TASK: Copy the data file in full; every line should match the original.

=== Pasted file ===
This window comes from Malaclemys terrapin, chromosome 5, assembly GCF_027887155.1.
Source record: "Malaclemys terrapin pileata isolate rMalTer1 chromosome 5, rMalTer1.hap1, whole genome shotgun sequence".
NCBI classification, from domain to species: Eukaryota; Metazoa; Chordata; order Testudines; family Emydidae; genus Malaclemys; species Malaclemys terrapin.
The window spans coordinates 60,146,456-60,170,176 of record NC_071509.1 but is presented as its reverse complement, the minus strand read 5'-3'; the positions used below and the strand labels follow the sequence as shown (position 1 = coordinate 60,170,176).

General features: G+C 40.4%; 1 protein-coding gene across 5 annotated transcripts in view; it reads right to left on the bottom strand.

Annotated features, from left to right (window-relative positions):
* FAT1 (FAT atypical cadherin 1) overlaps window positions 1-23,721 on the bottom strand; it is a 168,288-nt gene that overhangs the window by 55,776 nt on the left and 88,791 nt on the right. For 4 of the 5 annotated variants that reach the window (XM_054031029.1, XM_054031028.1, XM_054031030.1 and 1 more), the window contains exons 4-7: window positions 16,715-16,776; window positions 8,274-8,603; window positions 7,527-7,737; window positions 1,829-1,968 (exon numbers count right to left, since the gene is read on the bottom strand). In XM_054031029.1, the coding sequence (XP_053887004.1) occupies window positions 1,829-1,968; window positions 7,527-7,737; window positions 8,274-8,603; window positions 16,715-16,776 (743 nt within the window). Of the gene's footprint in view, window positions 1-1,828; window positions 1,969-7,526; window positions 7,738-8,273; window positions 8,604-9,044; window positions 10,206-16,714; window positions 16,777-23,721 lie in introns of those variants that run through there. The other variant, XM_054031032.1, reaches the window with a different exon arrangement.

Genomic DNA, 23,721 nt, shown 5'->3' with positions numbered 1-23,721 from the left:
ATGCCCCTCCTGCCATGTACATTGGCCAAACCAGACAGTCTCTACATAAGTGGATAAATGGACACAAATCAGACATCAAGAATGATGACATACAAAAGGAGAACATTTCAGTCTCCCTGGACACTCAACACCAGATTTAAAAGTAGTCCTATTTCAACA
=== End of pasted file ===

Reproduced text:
This window comes from Malaclemys terrapin, chromosome 5, assembly GCF_027887155.1.
Source record: "Malaclemys terrapin pileata isolate rMalTer1 chromosome 5, rMalTer1.hap1, whole genome shotgun sequence".
NCBI classification, from domain to species: Eukaryota; Metazoa; Chordata; order Testudines; family Emydidae; genus Malaclemys; species Malaclemys terrapin.
The window spans coordinates 60,146,456-60,170,176 of record NC_071509.1 but is presented as its reverse complement, the minus strand read 5'-3'; the positions used below and the strand labels follow the sequence as shown (position 1 = coordinate 60,170,176).

General features: G+C 40.4%; 1 protein-coding gene across 5 annotated transcripts in view; it reads right to left on the bottom strand.

Annotated features, from left to right (window-relative positions):
* FAT1 (FAT atypical cadherin 1) overlaps window positions 1-23,721 on the bottom strand; it is a 168,288-nt gene that overhangs the window by 55,776 nt on the left and 88,791 nt on the right. For 4 of the 5 annotated variants that reach the window (XM_054031029.1, XM_054031028.1, XM_054031030.1 and 1 more), the window contains exons 4-7: window positions 16,715-16,776; window positions 8,274-8,603; window positions 7,527-7,737; window positions 1,829-1,968 (exon numbers count right to left, since the gene is read on the bottom strand). In XM_054031029.1, the coding sequence (XP_053887004.1) occupies window positions 1,829-1,968; window positions 7,527-7,737; window positions 8,274-8,603; window positions 16,715-16,776 (743 nt within the window). Of the gene's footprint in view, window positions 1-1,828; window positions 1,969-7,526; window positions 7,738-8,273; window positions 8,604-9,044; window positions 10,206-16,714; window positions 16,777-23,721 lie in introns of those variants that run through there. The other variant, XM_054031032.1, reaches the window with a different exon arrangement.

Genomic DNA, 23,721 nt, shown 5'->3' with positions numbered 1-23,721 from the left:
ATGCCCCTCCTGCCATGTACATTGGCCAAACCAGACAGTCTCTACATAAGTGGATAAATGGACACAAATCAGACATCAAGAATGATGACATACAAAAGGAGAACATTTCAGTCTCCCTGGACACTCAACACCAGATTTAAAAGTAGTCCTATTTCAACA